Tuesday, June 23, 2015

He Jumps Off The Page

I have always loved William Jennings Bryan. Bryan is the type of guy that people who love politics hope for, but he was real. Ardent, zealous, and pious, he sticks out. Pick up any serviceable history book, and he gets more "air time" than you would think, and rightly so.

I probably couldn't vouch for him in economics; I probably would have been a Cleveland Democrat back then. But I picture all the common folks in America; I can see why a man like this would inspire a young Harry Truman. Where have these Democrats gone?

We have this funny habit of letting presidential candidates speak in churches, and we should probably not. It's always some tendentious appeal to a certain Scripture, for the sake of some policy that he hasn't been able to convince people to adopt. Gore did this once, and I wanted to punch him.

But I have always dreamed of taking that opportunity, and saying, "Forget the politics; this is a church, and this is a sermon." Jesus, grace, sin, faith. Maybe on national TV. Because that's what Bryan would do. (As a Catholic, this would be really odd, especially in a Protestant community, but I can't say I wouldn't try it.)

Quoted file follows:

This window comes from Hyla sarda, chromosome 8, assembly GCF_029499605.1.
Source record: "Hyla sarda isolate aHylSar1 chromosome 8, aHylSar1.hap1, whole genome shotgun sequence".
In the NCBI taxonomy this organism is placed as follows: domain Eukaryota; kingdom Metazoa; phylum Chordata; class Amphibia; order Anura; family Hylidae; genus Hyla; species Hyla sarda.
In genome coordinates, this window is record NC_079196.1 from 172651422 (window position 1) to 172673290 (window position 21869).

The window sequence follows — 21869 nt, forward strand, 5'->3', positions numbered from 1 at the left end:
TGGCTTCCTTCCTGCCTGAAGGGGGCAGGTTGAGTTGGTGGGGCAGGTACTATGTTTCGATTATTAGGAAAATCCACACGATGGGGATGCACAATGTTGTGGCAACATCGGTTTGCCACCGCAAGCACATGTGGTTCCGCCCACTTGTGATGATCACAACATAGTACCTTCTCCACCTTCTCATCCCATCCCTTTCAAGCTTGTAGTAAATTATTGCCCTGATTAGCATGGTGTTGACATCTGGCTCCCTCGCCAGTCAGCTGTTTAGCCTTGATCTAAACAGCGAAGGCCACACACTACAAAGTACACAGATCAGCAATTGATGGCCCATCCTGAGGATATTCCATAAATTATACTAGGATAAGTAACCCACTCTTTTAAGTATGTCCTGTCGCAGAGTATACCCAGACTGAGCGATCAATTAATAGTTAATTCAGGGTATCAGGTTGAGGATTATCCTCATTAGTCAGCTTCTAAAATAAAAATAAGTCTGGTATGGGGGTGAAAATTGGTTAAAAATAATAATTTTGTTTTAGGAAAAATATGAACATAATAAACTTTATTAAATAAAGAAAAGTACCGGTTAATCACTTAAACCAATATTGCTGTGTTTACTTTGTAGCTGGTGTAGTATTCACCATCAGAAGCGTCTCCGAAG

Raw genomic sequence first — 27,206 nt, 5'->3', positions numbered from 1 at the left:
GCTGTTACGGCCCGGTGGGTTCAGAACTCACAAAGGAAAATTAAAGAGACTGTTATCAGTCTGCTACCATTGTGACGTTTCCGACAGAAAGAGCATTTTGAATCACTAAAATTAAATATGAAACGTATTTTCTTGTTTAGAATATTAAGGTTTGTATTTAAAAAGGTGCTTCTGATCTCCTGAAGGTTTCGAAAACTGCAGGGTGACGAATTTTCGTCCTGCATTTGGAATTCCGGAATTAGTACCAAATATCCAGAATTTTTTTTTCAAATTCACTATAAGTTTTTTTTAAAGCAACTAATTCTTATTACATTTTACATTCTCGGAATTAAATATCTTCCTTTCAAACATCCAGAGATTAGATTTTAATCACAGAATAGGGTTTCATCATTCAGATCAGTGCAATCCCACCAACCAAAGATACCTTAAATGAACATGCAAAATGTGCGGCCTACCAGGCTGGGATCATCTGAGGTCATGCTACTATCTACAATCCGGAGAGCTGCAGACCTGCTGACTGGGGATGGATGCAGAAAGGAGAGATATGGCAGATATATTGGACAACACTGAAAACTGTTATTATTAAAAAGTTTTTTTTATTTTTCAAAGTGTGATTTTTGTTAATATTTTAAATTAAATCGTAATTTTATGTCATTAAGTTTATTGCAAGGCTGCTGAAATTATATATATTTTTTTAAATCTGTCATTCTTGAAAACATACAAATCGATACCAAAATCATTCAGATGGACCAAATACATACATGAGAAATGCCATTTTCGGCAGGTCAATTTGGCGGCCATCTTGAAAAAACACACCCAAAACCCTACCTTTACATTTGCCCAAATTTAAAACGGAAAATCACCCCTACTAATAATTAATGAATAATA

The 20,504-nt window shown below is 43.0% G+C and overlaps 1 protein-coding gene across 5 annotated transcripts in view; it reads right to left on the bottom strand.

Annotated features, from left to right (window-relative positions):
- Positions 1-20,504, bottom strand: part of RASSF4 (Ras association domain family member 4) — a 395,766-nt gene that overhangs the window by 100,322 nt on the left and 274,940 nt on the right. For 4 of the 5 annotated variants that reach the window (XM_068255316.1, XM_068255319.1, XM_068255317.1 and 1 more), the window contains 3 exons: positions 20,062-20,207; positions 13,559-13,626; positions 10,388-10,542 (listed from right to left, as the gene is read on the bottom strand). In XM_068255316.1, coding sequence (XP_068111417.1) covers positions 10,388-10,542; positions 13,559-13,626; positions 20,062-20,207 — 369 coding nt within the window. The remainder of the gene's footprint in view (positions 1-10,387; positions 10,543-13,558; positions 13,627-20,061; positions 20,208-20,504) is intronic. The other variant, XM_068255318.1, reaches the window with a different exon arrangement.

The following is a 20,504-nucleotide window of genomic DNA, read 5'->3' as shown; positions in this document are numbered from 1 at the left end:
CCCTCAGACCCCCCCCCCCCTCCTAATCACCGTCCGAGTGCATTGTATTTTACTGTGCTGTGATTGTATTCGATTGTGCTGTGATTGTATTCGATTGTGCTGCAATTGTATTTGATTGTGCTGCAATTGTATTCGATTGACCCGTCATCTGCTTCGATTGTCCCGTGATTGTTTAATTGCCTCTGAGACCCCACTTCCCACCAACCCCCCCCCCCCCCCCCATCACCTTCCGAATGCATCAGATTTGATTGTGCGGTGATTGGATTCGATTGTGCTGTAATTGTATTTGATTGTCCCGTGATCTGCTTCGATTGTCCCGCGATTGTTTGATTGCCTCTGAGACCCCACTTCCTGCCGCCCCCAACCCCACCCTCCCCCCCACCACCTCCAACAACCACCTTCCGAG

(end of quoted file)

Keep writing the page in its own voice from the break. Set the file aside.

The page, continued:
You'd never get away with it, of course. We long since decided that faith can't actually matter, unless you are a Democrat, and it doesn't really change what you'd do, anyway. C'mon, you know it's true.

As a Catholic, I might say that Bryan's religiosity represented an unhealthy fideism. If Darrow did anything, he showed us the limits of Sola Scriptura, and the goodness of reason in dialogue with faith. But are you kidding? When I open the Bible, I know acutely that I am more with Bryan than against him. That testimony in the Scopes Trial was, in many ways, big time hero stuff, as I like to say.

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